CHARLESTON, W.Va. — Shots fired.
With Governor-elect Jim Justice’s inauguration still to come on Jan. 16 and the state Legislature gaveling in late this year on Feb. 8, Justice and new Senate President Mitch Carmichael are already taking aim at each other over the state budget.
That’s the budget with the estimated $400 million hole up ahead.
Carmichael, a Republican, lavished Justice with credit with a news release at 4:13 p.m. carrying the headline “Senate President-elect Mitch Carmichael Endorses Governor-elect Jim Justice’s Plan for Budget Without Tax Increases.”
That’s not exactly Justice’s plan.
During the campaign, Justice, a Democrat, said the state can’t continue to cut. He also said there’s already too much tax burden on West Virginia’s residents.
He has, instead, focused on encouraging economic growth to pull state government out of its budget woes. Ideally, that would happen by mid-April, when the 2017 legislative session concludes.
Justice took the same position a few weeks ago at a meeting of his transition steering committees, expressing reluctance to either tax more or cut more.
At that point, Dec. 15, Justice said, “We’ve got to scrub all the financials and see really where we stand. Now I haven’t had a chance to do that yet. Then, that will lead us to where we need to go. You can’t get out of the hole until you know where you are in the hole. I’ve said many times that coal severance taxes are genuinely going to improve and improve significantly and improve quickly. But you’re still going to have a hole in the bucket.
“We’ve got to figure a way. Now, I want to figure out a way without laying additional taxation on our people or trying to just move in and cut, cut, cut. I want to find a way, so sincerely, but we have to find a way.”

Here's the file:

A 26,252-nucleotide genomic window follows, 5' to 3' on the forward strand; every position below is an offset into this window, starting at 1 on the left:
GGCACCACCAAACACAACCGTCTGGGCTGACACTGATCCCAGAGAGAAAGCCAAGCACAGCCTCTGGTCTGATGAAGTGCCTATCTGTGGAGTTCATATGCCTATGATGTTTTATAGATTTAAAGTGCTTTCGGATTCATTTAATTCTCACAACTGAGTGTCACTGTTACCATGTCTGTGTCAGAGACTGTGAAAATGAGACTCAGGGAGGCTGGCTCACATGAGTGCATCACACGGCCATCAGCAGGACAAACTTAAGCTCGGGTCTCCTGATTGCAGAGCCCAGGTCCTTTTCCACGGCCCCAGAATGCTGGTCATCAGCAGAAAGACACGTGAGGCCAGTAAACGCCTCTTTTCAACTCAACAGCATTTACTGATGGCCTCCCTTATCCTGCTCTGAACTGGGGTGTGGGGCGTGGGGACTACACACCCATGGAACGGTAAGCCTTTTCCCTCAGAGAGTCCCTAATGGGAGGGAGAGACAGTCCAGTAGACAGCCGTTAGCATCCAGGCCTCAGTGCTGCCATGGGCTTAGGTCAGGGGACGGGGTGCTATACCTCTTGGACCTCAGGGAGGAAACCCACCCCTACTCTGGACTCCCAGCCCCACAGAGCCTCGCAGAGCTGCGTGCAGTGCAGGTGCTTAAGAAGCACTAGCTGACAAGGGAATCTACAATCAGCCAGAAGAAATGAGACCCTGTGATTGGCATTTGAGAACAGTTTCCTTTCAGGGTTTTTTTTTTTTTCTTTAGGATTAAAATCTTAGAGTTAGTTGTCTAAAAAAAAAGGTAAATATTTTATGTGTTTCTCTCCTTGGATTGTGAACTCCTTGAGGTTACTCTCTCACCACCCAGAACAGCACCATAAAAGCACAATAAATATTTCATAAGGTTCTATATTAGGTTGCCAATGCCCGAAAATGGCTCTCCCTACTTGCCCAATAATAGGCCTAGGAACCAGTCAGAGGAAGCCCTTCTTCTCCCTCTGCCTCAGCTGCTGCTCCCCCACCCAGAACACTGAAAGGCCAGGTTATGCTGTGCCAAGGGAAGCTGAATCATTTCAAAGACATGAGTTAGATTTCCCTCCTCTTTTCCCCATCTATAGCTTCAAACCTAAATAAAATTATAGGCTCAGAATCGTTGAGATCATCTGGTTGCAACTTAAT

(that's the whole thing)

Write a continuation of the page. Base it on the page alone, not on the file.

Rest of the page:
Asked by another reporter if he still thinks he can propose a balance budget without raising taxes, Justice said: “You never say never, no matter what the situation might be. But I believe with all my soul, yes, I can do it.”
In today’s news release, Carmichael focused on the reluctance to raise taxes: “Senate President-elect Mitch Carmichael, R-Jackson, is embracing the campaign pledge of Governor-elect Jim Justice to present a balanced budget plan to the West Virginia Legislature for Fiscal Year 2018 that does not ‘raise taxes.'”
The news release quoted Carmichael as saying: “I am confident that Governor-elect Justice will honor his campaign pledge, submit a budget plan that reflects the fiscal reality of our state, and do so in accordance with the West Virginia Constitution. I am enthusiastic to work with the newly elected Governor to help realize the goal of a balanced West Virginia budget with no tax increases. I look forward to working with his plan to make it a reality for the citizens of West Virginia.”
“The people of [WV] are struggling financially and cannot endure additional tax burdens to prop up government.” https://t.co/Dvs4vJvFDD
— Mitch Carmichael (@SenCarmichaelWV) January 5, 2017
At 6:25 p.m. Justice’s transition team put out its own release that didn’t appear to take Carmichael’s comments as compliments: “Justice Encourages State Leaders to Avoid Partisan Posturing.”
It didn’t mention Carmichael, but it said: “In November, the people of West Virginia spoke and they made it clear they are tired of all the political posturing. It’s going to take sincere efforts to solve the budget crisis. Political games won’t cut it anymore; We’ve got to put that to bed because we owe it to the people to get our budget under control.
“Our common enemy is the financial dog’s mess we’re in. I am looking forward to working with the legislature to pass a balanced budget that’s good for our people.”
— Jim Justice (@Justiceforwv) January 5, 2017
The Legislature had to go into overtime to pass the current fiscal year’s budget. It finally passed in mid June, 17 days after the regular session and with the new fiscal year just two weeks away.